Startups realize the expectation of change is expected and embraced. People, in the new economy, will move from one opportunity to another.

There is this growing desire to have control over one’s fate. No longer does anyone want their destiny decided by a corporation, which has proven time and time again it ONLY looks after its own interests and that of its shareholders… at least, that is how the employee perceives it.

One thing that is clear: people are loyal to people NOT to corporations.

If you are a manager, your job is to support the company initiatives but you have a greater responsibility to the employees you manage. One of our wise Boomers said it best

Other than my commitment to help the company do what I can under the circumstances it is facing, the only commitment I have can make it is to the employee through coaching, managing, training and respecting and nurturing their abilities… One thing I tell those I manage: You will be better going out than coming in.

~Steve Dodd

What’s under a manager’s control is to create an environment that allows employees opportunities to contribute and feel part of “something” while they are there. The investment in talent means the following:

  • Lead by inspiration, not by job function or process.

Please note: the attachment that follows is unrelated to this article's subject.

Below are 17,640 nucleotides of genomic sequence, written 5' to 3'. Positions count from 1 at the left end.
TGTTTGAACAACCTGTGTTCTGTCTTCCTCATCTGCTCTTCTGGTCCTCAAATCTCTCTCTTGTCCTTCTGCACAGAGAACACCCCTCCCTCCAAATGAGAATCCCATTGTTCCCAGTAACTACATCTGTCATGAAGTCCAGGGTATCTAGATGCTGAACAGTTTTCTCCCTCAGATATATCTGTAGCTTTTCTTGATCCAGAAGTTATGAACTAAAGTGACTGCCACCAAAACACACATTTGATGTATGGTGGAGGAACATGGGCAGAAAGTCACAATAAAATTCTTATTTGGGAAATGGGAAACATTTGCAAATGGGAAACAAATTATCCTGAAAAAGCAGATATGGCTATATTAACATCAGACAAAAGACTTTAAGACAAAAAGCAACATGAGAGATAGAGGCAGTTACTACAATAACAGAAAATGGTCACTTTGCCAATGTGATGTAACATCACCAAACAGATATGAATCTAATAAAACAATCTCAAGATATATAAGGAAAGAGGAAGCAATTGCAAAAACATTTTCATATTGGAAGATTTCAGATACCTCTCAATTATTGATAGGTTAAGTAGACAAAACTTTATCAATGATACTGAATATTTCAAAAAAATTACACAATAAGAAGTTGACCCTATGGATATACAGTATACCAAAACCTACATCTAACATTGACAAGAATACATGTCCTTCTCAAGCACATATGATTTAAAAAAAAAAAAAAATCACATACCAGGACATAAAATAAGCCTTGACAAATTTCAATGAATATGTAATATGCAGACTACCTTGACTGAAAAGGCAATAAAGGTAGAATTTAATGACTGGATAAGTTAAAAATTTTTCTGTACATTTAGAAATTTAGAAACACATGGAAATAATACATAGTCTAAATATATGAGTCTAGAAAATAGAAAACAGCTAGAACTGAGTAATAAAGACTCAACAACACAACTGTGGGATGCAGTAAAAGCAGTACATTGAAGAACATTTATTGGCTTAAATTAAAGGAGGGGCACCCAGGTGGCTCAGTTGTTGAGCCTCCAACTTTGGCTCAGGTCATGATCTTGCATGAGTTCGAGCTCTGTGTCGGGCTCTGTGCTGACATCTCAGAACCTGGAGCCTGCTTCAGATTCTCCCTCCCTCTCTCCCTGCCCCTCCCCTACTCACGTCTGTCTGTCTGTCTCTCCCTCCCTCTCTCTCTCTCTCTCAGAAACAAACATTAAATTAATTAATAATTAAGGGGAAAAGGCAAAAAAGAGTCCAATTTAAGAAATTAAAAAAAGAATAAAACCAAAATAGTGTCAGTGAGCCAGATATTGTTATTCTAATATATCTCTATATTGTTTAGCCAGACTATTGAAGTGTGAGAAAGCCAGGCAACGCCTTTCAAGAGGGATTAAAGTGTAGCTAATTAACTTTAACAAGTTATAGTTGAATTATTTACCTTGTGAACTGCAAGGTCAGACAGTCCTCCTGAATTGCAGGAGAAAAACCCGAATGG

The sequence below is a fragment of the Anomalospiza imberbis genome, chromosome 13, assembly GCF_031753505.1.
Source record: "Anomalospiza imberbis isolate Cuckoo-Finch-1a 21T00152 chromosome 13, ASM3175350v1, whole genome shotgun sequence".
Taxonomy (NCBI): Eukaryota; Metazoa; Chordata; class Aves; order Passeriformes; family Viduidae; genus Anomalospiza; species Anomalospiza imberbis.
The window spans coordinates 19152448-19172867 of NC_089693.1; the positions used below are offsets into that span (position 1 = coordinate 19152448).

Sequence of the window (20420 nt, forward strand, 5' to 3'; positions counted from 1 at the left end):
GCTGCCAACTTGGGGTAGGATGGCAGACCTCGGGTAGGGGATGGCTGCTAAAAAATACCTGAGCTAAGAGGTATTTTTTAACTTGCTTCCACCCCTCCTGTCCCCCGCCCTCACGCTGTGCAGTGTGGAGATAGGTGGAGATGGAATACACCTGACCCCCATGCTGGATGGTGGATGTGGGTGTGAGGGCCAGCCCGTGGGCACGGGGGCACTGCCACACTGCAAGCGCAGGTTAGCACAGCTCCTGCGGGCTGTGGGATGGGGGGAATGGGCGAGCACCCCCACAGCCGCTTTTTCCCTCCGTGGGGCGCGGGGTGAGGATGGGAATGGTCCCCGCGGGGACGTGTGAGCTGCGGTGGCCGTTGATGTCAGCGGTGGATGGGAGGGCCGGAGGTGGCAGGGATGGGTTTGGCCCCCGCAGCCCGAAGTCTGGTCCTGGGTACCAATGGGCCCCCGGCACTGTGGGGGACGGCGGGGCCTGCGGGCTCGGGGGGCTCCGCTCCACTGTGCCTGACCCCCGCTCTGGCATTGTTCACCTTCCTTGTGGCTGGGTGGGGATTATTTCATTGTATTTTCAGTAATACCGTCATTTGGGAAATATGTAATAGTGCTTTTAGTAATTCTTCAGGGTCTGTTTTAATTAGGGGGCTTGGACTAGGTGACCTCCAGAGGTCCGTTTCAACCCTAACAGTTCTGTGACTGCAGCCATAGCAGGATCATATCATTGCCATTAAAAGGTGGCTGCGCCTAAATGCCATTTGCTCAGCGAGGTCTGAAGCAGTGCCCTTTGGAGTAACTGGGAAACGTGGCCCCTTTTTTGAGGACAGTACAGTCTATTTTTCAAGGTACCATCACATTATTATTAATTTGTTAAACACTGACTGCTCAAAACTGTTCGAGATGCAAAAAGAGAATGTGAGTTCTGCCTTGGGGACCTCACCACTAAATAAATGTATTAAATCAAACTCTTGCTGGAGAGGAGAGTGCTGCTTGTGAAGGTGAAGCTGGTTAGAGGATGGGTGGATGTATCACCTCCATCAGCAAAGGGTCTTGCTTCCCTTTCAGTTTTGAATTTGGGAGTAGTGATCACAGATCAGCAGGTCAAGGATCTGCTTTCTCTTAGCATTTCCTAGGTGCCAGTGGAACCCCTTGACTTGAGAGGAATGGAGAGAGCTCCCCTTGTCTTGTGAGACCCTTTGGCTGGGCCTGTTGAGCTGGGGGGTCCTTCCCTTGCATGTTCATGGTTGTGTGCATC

• Creativity and ideas should come from everywhere, and not dictated by job description.
  • Trust your employees. Have faith in their abilities. There is a reason they were hired.
  • Give employees a stake in the outcome. Give them ownership and recognize their successes and contributions informally and formally.
  • For Millennials, constant feedback is appreciated. It’s what they’re accustomed to and how they learn.
  • Find ways to take people outside what they are doing and comfortably stretch them into other areas.

In other words,

Put the people first. Develop them in ways that are meaningful for them.

Let’s face it, the new work environment cannot guarantee it can retain the best employees. However, developing an employee-centric culture allows a company to increase productivity, sustain awesome employees longer, and attract top talent in the process.